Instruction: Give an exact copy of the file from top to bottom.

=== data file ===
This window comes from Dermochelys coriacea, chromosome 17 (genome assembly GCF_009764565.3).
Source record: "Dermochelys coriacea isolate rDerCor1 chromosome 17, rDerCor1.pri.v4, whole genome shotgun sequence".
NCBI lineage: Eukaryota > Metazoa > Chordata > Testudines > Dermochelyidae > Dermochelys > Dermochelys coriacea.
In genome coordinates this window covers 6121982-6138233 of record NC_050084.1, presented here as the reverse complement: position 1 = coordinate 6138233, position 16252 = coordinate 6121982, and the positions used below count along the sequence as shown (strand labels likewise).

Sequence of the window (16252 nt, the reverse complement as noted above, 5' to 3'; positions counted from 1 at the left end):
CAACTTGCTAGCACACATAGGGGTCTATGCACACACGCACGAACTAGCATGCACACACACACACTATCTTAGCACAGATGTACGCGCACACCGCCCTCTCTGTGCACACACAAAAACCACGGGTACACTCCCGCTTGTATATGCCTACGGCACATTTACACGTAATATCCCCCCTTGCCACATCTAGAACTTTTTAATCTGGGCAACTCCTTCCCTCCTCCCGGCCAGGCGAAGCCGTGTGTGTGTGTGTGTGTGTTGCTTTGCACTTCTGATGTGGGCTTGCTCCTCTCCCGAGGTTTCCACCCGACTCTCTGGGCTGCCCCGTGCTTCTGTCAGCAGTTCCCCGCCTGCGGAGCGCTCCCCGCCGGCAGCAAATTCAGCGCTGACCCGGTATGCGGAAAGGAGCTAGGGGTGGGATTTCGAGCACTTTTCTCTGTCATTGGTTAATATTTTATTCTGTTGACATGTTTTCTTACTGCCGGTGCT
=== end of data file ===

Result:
This window comes from Dermochelys coriacea, chromosome 17 (genome assembly GCF_009764565.3).
Source record: "Dermochelys coriacea isolate rDerCor1 chromosome 17, rDerCor1.pri.v4, whole genome shotgun sequence".
NCBI lineage: Eukaryota > Metazoa > Chordata > Testudines > Dermochelyidae > Dermochelys > Dermochelys coriacea.
In genome coordinates this window covers 6121982-6138233 of record NC_050084.1, presented here as the reverse complement: position 1 = coordinate 6138233, position 16252 = coordinate 6121982, and the positions used below count along the sequence as shown (strand labels likewise).

Sequence of the window (16252 nt, the reverse complement as noted above, 5' to 3'; positions counted from 1 at the left end):
CAACTTGCTAGCACACATAGGGGTCTATGCACACACGCACGAACTAGCATGCACACACACACACTATCTTAGCACAGATGTACGCGCACACCGCCCTCTCTGTGCACACACAAAAACCACGGGTACACTCCCGCTTGTATATGCCTACGGCACATTTACACGTAATATCCCCCCTTGCCACATCTAGAACTTTTTAATCTGGGCAACTCCTTCCCTCCTCCCGGCCAGGCGAAGCCGTGTGTGTGTGTGTGTGTGTTGCTTTGCACTTCTGATGTGGGCTTGCTCCTCTCCCGAGGTTTCCACCCGACTCTCTGGGCTGCCCCGTGCTTCTGTCAGCAGTTCCCCGCCTGCGGAGCGCTCCCCGCCGGCAGCAAATTCAGCGCTGACCCGGTATGCGGAAAGGAGCTAGGGGTGGGATTTCGAGCACTTTTCTCTGTCATTGGTTAATATTTTATTCTGTTGACATGTTTTCTTACTGCCGGTGCT